Ever the hustler and very successful in selling goods to the increasing number of people in Homestead, he sold his building on S. Krome Avenue in early 1913 and made plans to build a new and larger department store on Railroad Avenue, south of the Evans Hotel.
The sign on the front of the store reads J. U. Free & Co. The Hustlers. The two-story building with the porch, near the left side of the photograph, is the Hotel Evans, now the Hotel Redland.
By early 1914, Free’s business empire had grown so large that he needed help. He asked his half-brother, Joseph L. Burton, to come down and be the manager of his store. By summer, Burton was in town and was put in charge of the grand opening of the new store on August 1, 1914.18
This photograph is of the original wooden building, taken in 1921, and shows J. U. Free’s Arcade, composed of a number of small businesses.
In December of 1914, Free relinquished his seat on the Town Council and ran for Mayor but lost to Frank Bartmes in the election held in early January of 1915.19
By July of 1915, Free was doing so well in business that he left for a three-month trip across the United States, leaving his family in Homestead. He traveled by train and boat and visited Mexico, Alaska and Canada before returning to Homestead in September of that year. The trip cost him about $500, which is about $13,100 in 2020 dollars.20 While he was gone, Burton was managing the store and adding businesses to the building. P. Weinburg, who owned the Diamond Palace in Key West, opened a shop, which was managed by I. Meltzer.21
In January of 1916, an anonymous writer, perhaps displaying a bit of jealousy, noted that “J. U. Free has a new Ford. Having enough money to buy a car after putting up the cash for fertilizer for 20 acres planted in tomatoes would indicate that he is living somewhere near Easy street …”22
In addition to his store, Free was also selling real estate and building houses for sale and for rent. In late 1916, he placed a quarter-page advertisement in the Homestead Enterprise with listings for 21 properties23 with this statement at the bottom:
“Who is J. U. Free? He is not a real estate dealer but actual owner of the above property. The fellow who has built more houses in Homestead than any other five men, and who has sold part of them for less money on first cost than anyone else in town. I have over a hundred lots and will sell any of them cheap to parties who will put up actual improvements. Don’t by any means buy unless you look me up. Where can you find me? Hard to tell as I am a busy man, but ask Joe Burton. He can tell you where to find me. It’s money in your pocket to hunt me up.”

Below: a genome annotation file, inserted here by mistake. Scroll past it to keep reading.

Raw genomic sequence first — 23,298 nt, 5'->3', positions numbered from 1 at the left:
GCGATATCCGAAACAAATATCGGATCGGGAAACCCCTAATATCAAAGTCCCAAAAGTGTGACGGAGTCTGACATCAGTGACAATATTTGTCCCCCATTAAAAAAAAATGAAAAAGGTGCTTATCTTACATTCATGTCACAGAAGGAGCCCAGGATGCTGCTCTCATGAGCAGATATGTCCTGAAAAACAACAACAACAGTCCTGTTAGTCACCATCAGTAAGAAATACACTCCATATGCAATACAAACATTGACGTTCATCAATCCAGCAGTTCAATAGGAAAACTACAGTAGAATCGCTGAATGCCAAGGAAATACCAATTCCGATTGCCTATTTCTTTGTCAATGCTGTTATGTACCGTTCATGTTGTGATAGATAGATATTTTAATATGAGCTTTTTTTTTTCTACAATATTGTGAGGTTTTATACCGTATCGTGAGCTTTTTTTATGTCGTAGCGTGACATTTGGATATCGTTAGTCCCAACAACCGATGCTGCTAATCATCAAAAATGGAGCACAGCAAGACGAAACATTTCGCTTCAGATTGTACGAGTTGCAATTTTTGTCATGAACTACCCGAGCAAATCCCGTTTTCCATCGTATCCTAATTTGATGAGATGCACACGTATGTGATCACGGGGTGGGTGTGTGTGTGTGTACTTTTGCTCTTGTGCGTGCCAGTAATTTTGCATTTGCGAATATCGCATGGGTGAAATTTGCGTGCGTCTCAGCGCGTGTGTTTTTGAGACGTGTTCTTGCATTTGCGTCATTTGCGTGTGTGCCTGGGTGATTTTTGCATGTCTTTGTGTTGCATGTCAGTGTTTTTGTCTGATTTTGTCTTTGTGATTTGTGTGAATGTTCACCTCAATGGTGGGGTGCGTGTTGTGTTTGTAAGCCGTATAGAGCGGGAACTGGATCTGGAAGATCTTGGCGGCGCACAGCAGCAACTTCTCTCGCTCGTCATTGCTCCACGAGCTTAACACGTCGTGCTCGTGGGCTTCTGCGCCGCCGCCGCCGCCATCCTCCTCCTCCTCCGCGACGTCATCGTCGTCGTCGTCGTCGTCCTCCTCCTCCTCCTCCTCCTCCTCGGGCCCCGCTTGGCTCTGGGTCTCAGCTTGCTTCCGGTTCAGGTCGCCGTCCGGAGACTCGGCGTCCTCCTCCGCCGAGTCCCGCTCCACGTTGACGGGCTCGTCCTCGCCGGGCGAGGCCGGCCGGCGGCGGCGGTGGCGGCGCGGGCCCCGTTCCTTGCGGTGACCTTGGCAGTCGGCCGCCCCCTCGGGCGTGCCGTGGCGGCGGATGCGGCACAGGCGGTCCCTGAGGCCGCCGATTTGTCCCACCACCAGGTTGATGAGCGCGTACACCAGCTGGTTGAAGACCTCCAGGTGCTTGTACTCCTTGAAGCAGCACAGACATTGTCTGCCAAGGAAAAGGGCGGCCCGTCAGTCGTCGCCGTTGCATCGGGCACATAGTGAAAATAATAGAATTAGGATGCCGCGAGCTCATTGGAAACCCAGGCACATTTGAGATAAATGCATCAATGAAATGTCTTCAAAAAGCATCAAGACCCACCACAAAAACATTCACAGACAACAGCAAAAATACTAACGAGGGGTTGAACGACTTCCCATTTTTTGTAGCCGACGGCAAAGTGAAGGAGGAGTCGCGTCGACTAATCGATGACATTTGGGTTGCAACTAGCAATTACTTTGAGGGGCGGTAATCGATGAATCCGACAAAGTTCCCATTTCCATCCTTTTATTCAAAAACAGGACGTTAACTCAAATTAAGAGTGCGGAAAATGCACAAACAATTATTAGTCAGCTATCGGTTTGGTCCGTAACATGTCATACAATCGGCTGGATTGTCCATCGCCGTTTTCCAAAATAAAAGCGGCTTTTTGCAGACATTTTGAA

Owning a store, selling real estate and being involved in the local political scene wasn’t enough for Free, though. In 1919, the Homestead Growers’ Exchange, a cooperative agricultural marketing business, was organized and Free was elected as the chairman of the Board of Directors.24 He had cropped since he had arrived in Homestead but by 1920, he owned 250 acres in Highland, which was where the Mexican-American housing complex is located southwest of Florida City, just west of the prison. A “good-sized packing house with accommodations for 23 packers … built of lumber cut on the grounds…” was built to handle the crops raised in the surrounding area.25 Free also had a commissary where his employees could purchase “necessary provisions” and a “good boarding house for white help at not over $8.00 per week”26 on the property. During the 1920-1921 farming season, Free leased 40 acres of his property to six Hindus, who “were real workers,” harvesting 400 crates per acre, “all through hard work.”27
In 1921, Joe Burton and J. U. Free dissolved their partnership and Burton moved into the north half of the ground floor of the new Horne Building on Krome Avenue, where he opened Burton’s Department Store.28 Early in 1922, Free reorganized his company and capitalized it at $30,000.29 He invited Emory H. Brandenburg, Sr., who came down from Griffing, Georgia, to be the manager of his business.30 In 1923, Emory married Nina Scott, the daughter of Free’s wife’s sister, Jipsie Mae Carmichael.
A new concrete building was erected on the north side of the wooden building, adjacent to the new Homestead Bakery building,31 which was erected before 1921 by J. E. McDonald, another developer in early Homestead.32 In the photograph below, taken in 1921, the building at the left side of the photograph is the hotel. Free erected his new building where the Meat Market, which was owned by Arlie and John Tucker, of Adel, Georgia, is shown.
In later years, the former Free Building was the home of Churchman’s Furniture. The building, built of poured concrete on the first floor and tile block construction on the second,33 was demolished in 1993 in the demolition derby after Hurricane Andrew.
As early as 1914, Free had incorporated the phrase “The Hustlers” into his store name and that is how he continued to advertise his business in his new building.